Helps to treat withdrawal symptoms
Standardised to contain 40% isoflavones and 12% daidzein
3 + 1 free
Kudzu (Pueraria lobata (Willd.) Ohwi) has been used for thousands of years in traditional Chinese medicine in case of problems relating to alcohol addiction.
Kudzu root contains isoflavones (daidzein, puerarin, daidzin etc.) and has been proven effective in reducing nicotine consumption. These isoflavones also have anxiolytic activity that can help with other addictions, such as alcohol addiction.
Our kudzu extract is standardised to contain 40% isoflavones and 12% daidzein, ensuring the highest quality.
Kudzu: Detailed information
Description and origin
Kudzu (Pueraria lobata (Willd.) Ohwi) belongs to the leguminous vegetable family and is a climbing plant native to eastern Asia (China, Korea and Japan). Its stalks can grow up to 15 m long and form tuberous roots of up to 2 m long and 18-45 cm wide, while its flowers resemble those of the pea .
Kudzu root, also known as Gegen in China, has been used for thousands of years in traditional Chinese medicine for alcoholism and alcohol intoxication (1). There are records of the use of Pueraria lobata together with other plants in cases of alcohol intoxication dating from 600 AD (2). In the United States, kudzu was introduced in the 19th Century, and in the first half of the 20th Century farmers planted it to help reduce soil erosion. It is a rapid growth plant and is now considered an invasive plant in this country (3).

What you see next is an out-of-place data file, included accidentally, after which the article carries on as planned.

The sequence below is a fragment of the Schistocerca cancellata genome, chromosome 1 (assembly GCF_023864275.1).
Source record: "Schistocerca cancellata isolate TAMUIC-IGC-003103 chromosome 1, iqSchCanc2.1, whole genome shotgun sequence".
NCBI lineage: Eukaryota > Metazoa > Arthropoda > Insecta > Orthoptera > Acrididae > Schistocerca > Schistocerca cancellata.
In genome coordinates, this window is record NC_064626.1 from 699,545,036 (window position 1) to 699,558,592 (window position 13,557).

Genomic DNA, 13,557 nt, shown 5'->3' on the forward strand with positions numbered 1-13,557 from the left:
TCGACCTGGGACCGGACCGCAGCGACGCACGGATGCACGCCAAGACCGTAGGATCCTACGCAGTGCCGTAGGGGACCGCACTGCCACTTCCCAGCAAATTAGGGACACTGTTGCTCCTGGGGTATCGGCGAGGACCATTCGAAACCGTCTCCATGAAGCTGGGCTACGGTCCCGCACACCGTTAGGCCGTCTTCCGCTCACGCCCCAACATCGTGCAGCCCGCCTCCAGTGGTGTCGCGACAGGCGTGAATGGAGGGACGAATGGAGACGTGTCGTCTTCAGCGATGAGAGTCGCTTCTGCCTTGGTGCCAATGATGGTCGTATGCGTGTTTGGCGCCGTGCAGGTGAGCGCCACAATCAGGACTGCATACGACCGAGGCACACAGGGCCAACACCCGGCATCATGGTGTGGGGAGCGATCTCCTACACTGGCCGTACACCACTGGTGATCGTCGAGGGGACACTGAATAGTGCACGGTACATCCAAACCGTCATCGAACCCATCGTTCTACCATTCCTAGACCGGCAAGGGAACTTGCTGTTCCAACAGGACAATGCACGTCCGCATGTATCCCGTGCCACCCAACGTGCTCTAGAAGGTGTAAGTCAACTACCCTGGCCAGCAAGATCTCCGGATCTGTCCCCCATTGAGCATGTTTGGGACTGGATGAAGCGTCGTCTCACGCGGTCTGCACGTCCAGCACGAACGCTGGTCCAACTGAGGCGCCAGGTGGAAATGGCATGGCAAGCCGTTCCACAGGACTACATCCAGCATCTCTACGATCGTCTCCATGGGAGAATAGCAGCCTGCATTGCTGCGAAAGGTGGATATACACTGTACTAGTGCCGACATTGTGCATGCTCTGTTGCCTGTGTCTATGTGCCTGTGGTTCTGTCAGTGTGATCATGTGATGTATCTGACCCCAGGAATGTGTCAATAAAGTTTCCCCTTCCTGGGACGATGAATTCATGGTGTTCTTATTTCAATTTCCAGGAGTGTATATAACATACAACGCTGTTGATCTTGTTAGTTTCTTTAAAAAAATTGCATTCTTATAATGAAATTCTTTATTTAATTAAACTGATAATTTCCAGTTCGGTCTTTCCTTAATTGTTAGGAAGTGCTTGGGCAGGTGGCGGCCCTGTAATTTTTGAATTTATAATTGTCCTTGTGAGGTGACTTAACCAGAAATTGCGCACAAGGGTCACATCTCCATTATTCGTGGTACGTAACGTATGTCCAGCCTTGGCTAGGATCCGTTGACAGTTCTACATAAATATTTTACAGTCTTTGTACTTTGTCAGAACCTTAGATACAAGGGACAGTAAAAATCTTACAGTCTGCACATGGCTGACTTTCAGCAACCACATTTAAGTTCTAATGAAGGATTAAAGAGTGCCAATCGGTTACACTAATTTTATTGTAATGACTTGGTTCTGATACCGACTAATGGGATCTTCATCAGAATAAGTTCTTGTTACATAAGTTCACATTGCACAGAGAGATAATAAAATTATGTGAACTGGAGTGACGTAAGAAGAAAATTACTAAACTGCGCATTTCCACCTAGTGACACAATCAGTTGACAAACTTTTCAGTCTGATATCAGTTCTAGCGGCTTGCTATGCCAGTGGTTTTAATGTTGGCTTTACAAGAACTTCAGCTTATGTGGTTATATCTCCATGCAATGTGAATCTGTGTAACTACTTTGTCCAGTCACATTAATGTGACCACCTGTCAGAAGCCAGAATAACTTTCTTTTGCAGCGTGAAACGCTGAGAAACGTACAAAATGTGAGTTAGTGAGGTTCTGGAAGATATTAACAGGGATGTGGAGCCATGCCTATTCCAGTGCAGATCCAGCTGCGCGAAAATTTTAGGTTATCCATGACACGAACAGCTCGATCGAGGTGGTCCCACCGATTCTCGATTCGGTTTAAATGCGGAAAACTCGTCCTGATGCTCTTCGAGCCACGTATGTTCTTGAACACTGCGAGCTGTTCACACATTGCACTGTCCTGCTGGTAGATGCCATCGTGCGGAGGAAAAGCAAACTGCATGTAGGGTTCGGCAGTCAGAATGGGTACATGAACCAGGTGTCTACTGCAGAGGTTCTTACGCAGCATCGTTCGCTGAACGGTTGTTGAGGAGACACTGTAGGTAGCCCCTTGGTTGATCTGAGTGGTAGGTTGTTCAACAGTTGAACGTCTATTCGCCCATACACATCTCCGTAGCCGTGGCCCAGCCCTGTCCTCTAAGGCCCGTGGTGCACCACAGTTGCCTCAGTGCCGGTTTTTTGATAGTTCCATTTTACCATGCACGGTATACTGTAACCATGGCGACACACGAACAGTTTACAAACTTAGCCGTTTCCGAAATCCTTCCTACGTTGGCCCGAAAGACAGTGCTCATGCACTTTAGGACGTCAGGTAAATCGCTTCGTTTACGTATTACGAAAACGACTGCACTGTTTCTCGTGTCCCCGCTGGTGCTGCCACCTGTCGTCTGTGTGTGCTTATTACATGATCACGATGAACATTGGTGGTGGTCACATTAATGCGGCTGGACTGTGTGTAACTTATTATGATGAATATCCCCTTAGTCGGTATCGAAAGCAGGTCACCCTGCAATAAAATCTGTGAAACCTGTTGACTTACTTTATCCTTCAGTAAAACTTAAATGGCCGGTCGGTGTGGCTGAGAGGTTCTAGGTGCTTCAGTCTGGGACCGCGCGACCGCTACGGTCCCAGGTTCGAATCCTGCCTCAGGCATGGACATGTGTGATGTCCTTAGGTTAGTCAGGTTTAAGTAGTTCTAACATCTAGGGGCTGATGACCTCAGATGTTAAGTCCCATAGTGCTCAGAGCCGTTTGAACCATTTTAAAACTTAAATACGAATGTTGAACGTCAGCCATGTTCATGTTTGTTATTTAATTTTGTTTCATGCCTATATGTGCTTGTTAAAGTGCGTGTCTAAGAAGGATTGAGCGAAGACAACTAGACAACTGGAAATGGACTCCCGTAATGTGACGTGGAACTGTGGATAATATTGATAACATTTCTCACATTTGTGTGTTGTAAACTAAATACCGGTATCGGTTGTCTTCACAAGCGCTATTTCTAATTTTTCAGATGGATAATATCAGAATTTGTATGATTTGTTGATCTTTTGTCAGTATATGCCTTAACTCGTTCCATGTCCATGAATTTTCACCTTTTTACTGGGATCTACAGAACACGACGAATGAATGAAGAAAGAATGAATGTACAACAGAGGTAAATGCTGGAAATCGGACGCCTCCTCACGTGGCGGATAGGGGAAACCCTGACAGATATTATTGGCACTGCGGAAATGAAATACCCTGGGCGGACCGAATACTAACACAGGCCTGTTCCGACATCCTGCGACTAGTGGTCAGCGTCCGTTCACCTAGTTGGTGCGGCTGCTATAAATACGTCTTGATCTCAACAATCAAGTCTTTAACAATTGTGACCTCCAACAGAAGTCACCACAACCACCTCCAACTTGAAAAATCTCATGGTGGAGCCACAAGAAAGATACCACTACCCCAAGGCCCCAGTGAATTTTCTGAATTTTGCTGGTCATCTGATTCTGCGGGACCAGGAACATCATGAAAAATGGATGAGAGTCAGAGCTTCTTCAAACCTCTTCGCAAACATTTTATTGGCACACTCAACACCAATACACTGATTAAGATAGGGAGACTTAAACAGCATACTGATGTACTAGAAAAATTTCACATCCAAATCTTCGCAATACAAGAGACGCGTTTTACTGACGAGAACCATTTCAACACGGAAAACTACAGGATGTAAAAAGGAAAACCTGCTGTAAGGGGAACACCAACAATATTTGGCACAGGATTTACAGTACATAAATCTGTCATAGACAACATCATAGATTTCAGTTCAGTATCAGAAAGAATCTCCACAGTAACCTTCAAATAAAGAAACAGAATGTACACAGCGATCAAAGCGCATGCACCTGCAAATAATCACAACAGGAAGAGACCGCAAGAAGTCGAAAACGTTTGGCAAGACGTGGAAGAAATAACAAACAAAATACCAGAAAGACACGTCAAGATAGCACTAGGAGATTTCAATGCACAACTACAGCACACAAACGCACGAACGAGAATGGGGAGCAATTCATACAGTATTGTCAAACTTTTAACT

Kudzu root contains flavonoids, coumarins and isoflavones, including daidzein, genistein, daidzein, genistin and puerarin.
Kudzu root is used primarily in case of alcohol addiction and withdrawal symptoms. It is also used to alleviate the symptoms of the menopause.
Kudzu root has been used to alleviate the symptoms of the menopause, due to its isoflavone content. One laboratory test demonstrated the positive effects of the isoflavones in kudzu on lipid and bone metabolism (decrease in bone mineral density loss) (4).